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Volume 15, Issue 41 ~ October 11 - October 17, 2007

Taking the LEED

Historic Highland Beach builds a platinum town hall

by Carrie Madren, Bay Weekly staff writer

Highland Beach citizens made it a tradition to show black-and-white films at their special gatherings — back before their beachside community pavilion washed away in a hurricane 20 years ago.

When the town council wanted a new place to host its movie night, they never dreamed of a state-of-the-art green building. Yet their new 2,200-square-foot community center is ranked as one of U.S. Green Building Council’s two platinum level buildings in Maryland (the other is the nearby and much larger Chesapeake Bay Foundation’s Phillip Merrill Center).

“It was conceived just as a community building, not a green building,” says former town mayor Crystal Chissell. The journey from idea to functional green building spanned three governor’s administrations.

The journey started with an obstacle: drainage. Plans for the new building — with a footprint considerably larger than the original town hall — couldn’t satisfy stormwater drainage requirements. For more than a year, the project stalled, until the town hall’s planning committee and designer Aris T. Allen Associates settled on a green roof and a series of surrounding rain gardens.

“The delays because of the difficulty with the stormwater were actually a blessing,” says Chissell. Otherwise they would have built “just another community building.”

To gain recognition as a certified project — bearing the Leadership in Energy and Environmental Design award — current mayor William Sanders had to complete mountains of paperwork in application.

The LEED rating system, which is constantly refined and developed, assigns scores for buildings based on how many energy-efficient and sustainable materials and methods the builder uses. Then, through the online application process, projects are awarded Certified, Silver, Gold or Platinum.

“It’s no fad,” said Tom Mawson of the U.S. Green Building Council of the country’s new wave of green construction. “It’s truly coming; builders are learning about it. In D.C., all new construction after 2010 will have to be LEED certified.”

Because Highland Beach’s new town hall met the most stringent requirements, for the platinum award, the community got a $2,250 refund from the application fee.

In addition to highly energy-efficient windows, bamboo wood floors, fluorescent lights, loads of insulation, solar panels and special energy-saving ceiling fans, the building boasts a high-tech weather station that also monitors energy usage. The first-year energy bill came out to a mere $230. Even with special features for the movie nights — a 156-inch screen and fancy Bose sound system in the 552-square-foot meeting space — the building is an energy miser from construction to operation.

“We reclaimed all the materials we could,” says builder Richard Healy of Thomas Point Custom Renovations. Wood that contained lead paint couldn’t be reused. To meet LEED standards, materials have to come from within a certain radius of the project, to keep transportation pollution down. To get the sustainably grown wood that Healy needed from California, he balanced out the transportation emissions with other energy savings.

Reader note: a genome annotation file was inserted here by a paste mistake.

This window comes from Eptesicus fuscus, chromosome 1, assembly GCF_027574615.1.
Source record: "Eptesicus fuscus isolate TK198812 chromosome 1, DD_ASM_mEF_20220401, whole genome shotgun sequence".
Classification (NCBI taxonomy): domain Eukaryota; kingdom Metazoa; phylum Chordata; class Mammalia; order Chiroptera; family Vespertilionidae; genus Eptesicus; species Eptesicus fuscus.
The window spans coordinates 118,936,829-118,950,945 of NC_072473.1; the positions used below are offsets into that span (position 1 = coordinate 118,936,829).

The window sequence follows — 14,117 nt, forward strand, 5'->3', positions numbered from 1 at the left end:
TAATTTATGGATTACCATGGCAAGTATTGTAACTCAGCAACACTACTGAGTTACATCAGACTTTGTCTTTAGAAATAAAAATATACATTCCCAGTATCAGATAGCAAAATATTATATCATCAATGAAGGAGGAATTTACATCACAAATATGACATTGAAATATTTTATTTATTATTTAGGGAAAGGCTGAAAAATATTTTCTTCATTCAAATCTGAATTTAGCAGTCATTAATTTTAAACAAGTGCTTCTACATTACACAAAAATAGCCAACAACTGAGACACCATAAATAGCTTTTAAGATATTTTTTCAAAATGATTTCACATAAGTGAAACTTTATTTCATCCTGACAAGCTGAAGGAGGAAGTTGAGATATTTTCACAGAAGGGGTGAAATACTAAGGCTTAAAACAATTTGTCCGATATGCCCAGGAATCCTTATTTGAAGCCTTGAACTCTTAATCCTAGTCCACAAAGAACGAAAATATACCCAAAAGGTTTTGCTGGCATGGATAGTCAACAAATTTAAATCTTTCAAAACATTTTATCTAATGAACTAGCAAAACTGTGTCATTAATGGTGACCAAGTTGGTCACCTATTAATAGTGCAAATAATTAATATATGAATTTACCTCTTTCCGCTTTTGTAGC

A geothermal heating system, for instance, runs loops of water some 350 feet below ground to cool off in the summer and warm up in the winter. Ground temperature, Healy says, stays about 57 degrees year round, making geothermal an efficient alternative to heating or cooling outside air. Wind energy purchased from American Wind Energy saved some 14,953 pounds of carbon dioxide. The sheetrock, builder Healy says, used gypsum build-up scraped from the insides of smokestacks in Pennsylvania.

“It’s a puzzle,” he says, “figuring out what you need and where you get it.”

Welcoming the new building is an old community with deep roots. Highland Beach, which celebrated the 85th anniversary of its charter on Labor Day, is a traditionally African American Bayfront community at the end of Annapolis Neck, founded by Charles Douglass, son of abolitionist Frederick Douglass. Only about 60 homes and 100 year-round citizens make up the village of tightly packed homes, though the number of residents doubles in summertime. Twenty-two residents drive electric-powered golf carts to visit neighbors or get to the beach.

“It didn’t cost the residents of this community anything,” Sanders said of the new town hall. The $500,565 bill was paid for by grants from Anne Arundel County, the state of Maryland and the Maryland Energy Administration.

Funds for the half-million-dollar building came through county and state taxpayer money. Still, you have to be a community resident to use the building. Movie nights and other social gatherings hosted on site aren’t open to non-residents.

But the community — which boasts the first woman mayor in the state and the first African American municipality in Maryland — now holds a platinum place among green buildings.

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